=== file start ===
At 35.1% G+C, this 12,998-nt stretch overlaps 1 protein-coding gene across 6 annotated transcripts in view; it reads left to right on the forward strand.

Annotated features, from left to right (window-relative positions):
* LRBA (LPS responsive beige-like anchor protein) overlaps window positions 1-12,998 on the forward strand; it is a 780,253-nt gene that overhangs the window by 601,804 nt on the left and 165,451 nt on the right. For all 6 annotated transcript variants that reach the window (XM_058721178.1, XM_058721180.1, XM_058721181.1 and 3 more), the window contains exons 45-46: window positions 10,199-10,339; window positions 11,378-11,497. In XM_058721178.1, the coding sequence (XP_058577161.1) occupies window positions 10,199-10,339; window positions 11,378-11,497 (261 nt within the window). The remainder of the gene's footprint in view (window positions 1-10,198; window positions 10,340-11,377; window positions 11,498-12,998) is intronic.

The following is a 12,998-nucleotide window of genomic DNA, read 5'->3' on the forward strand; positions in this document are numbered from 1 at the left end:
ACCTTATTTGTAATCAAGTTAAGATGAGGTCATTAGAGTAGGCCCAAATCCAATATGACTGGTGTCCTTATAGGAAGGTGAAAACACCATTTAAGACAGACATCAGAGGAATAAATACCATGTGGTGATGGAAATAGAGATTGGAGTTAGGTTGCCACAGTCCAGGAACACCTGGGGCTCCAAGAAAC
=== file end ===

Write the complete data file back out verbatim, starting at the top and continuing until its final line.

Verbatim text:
At 35.1% G+C, this 12,998-nt stretch overlaps 1 protein-coding gene across 6 annotated transcripts in view; it reads left to right on the forward strand.

Annotated features, from left to right (window-relative positions):
* LRBA (LPS responsive beige-like anchor protein) overlaps window positions 1-12,998 on the forward strand; it is a 780,253-nt gene that overhangs the window by 601,804 nt on the left and 165,451 nt on the right. For all 6 annotated transcript variants that reach the window (XM_058721178.1, XM_058721180.1, XM_058721181.1 and 3 more), the window contains exons 45-46: window positions 10,199-10,339; window positions 11,378-11,497. In XM_058721178.1, the coding sequence (XP_058577161.1) occupies window positions 10,199-10,339; window positions 11,378-11,497 (261 nt within the window). The remainder of the gene's footprint in view (window positions 1-10,198; window positions 10,340-11,377; window positions 11,498-12,998) is intronic.

The following is a 12,998-nucleotide window of genomic DNA, read 5'->3' on the forward strand; positions in this document are numbered from 1 at the left end:
ACCTTATTTGTAATCAAGTTAAGATGAGGTCATTAGAGTAGGCCCAAATCCAATATGACTGGTGTCCTTATAGGAAGGTGAAAACACCATTTAAGACAGACATCAGAGGAATAAATACCATGTGGTGATGGAAATAGAGATTGGAGTTAGGTTGCCACAGTCCAGGAACACCTGGGGCTCCAAGAAAC